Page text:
SETI@home: Persistency Graphs

An important step in SETI@home's signal detection process is to identify radio waves that remain consistent in frequency and location across time. Persistency graphs are used to examine the details of these persistent events, and multiple graphs are often used together to compare event characteristics as well as focus on specific distributions of spikes, Gaussians, pulses, and triplets.

The graph itself is actually a combination of a waterfall plot and two histograms, all of which are explained below. Although a persistency graph might plot any two variables against each other (on the x and y axes), as an example we'll use a frequency-by-time persistency graph.

click for full-sized map
Click for a full-sized graph

Graph label  

Each persistency graph has a label at the top describing which types of events are plotted ("All Signals," "Spikes," "Gaussians," "Triplets," or "Pulses"), the ID of the identified persistent event, and the time when the event was detected.

The waterfall plot

click for full-sized map The upper-left portion of the graph contains a box of dots—each dot is a detection plotted across time (the y-axis) and frequency (the x-axis). At the very center of this plot is a purple diamond marking a target event. We've identified this event as persistent with one or more other events from the same location in space. If the graph is a plot of "All Signals" (see the graph label), the points are multicolored with blue spikes, white gaussians, yellow pulses, and orange triplets; otherwise, all points are white.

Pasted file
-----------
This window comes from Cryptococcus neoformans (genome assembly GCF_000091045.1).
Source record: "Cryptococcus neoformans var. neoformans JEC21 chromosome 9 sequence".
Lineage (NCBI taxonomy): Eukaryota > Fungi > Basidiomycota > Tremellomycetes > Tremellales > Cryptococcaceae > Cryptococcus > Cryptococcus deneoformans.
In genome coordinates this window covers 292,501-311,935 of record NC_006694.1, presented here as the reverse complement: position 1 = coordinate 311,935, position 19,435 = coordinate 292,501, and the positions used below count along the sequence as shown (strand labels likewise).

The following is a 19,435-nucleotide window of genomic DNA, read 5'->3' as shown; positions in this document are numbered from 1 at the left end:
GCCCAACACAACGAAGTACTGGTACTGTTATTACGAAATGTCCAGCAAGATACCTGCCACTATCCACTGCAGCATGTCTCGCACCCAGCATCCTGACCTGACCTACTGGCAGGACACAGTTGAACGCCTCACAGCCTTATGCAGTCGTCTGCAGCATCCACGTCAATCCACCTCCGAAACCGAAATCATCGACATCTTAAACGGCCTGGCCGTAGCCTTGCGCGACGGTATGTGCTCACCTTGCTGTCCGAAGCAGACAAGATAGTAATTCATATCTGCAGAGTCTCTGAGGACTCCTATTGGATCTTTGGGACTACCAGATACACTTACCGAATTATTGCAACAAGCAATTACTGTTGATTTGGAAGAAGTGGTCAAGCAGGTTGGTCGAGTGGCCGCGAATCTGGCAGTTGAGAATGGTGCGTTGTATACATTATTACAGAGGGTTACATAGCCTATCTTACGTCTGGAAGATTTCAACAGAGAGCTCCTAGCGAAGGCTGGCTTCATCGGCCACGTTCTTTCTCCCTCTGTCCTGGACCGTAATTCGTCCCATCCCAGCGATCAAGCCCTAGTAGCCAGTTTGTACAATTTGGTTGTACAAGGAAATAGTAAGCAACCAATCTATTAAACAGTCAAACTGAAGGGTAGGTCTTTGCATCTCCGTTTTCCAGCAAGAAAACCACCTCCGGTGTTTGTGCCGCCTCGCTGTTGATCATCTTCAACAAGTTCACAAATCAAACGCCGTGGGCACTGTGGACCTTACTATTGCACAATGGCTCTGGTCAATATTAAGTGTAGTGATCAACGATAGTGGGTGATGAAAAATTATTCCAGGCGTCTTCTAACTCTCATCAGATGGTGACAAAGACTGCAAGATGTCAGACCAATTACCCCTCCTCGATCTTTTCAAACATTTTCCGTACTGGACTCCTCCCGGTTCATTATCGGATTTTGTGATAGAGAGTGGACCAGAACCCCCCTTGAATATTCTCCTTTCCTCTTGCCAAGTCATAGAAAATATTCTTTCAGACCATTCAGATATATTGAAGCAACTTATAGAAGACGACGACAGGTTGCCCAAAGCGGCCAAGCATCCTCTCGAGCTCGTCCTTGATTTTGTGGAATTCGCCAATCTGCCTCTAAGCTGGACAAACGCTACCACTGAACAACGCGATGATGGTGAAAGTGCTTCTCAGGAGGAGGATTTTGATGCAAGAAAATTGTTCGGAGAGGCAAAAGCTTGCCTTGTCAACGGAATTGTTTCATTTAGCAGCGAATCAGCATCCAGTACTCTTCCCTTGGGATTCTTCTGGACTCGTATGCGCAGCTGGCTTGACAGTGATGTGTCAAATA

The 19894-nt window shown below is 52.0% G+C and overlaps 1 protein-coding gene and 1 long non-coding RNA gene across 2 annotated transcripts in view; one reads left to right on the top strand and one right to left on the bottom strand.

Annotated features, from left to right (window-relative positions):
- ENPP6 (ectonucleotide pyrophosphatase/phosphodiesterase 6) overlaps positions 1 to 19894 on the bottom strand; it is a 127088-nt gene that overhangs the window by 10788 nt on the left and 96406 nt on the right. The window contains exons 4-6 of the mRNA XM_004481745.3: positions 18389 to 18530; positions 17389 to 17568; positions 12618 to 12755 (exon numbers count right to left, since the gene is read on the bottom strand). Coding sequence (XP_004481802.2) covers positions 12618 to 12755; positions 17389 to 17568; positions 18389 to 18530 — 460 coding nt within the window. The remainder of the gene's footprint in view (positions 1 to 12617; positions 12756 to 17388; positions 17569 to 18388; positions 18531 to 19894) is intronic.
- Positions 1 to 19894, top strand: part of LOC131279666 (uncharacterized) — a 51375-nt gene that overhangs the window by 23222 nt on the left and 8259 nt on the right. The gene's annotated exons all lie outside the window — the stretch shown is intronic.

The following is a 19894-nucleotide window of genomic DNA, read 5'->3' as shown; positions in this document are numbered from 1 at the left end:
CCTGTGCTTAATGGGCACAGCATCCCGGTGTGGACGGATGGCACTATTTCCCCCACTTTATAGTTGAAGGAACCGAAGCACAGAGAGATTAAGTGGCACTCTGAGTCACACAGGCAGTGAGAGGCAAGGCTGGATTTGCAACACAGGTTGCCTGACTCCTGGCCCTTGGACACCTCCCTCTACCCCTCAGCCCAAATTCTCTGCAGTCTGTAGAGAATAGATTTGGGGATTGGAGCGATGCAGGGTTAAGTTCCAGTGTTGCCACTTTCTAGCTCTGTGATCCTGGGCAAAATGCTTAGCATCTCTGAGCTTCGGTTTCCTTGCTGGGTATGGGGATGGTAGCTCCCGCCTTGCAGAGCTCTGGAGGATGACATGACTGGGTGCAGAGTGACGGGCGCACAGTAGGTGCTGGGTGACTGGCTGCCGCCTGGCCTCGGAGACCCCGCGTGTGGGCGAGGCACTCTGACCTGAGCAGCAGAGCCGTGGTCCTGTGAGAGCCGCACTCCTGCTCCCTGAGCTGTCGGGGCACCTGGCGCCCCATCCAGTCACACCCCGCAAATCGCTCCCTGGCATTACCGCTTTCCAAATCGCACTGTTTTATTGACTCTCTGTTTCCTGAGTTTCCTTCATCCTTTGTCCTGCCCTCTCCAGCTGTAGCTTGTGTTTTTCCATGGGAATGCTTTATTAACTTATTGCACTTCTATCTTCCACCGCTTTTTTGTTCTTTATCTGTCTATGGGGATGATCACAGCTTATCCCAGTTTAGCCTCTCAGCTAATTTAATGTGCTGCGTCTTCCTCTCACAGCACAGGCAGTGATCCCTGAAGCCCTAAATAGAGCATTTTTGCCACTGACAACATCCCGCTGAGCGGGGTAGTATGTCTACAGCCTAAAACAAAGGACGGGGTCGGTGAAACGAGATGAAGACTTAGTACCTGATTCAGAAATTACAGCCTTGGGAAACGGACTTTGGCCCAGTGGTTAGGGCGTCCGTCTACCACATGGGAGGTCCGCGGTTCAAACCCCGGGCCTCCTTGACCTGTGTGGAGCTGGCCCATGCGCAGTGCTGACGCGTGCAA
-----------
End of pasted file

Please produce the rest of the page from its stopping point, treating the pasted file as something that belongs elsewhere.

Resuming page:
The frequency (x-axis) histogram

click for full-sized map The frequency histogram shares its x-axis (frequency) with the waterfall plot. It shows how many events in the vicinity of the target event (the purple diamond in the waterfall plot) are at each frequency. A spike in the histogram (at 1419.903 MHz in the sample graph, for example) means that there's a particularly large number of events detected at that frequency. These histogram spikes typically represent RFI bands; if a target event has the same frequency as one of these bands, it's likely the event is rfi.

The time (y-axis) histogram

click for full-sized map The time histogram shares its y-axis (time) with the waterfall plot. As more events at different frequencies are detected at specific times, the line will spike to the right—a characteristic of a broadband signal. Since broadband signals require a great deal of energy to produce, the source of such signals is most likely either astronomical phenomena or rfi.

©2018 University of California
SETI@home and Astropulse are funded by grants from the National Science Foundation, NASA, and donations from SETI@home volunteers. AstroPulse is funded in part by the NSF through grant AST-0307956.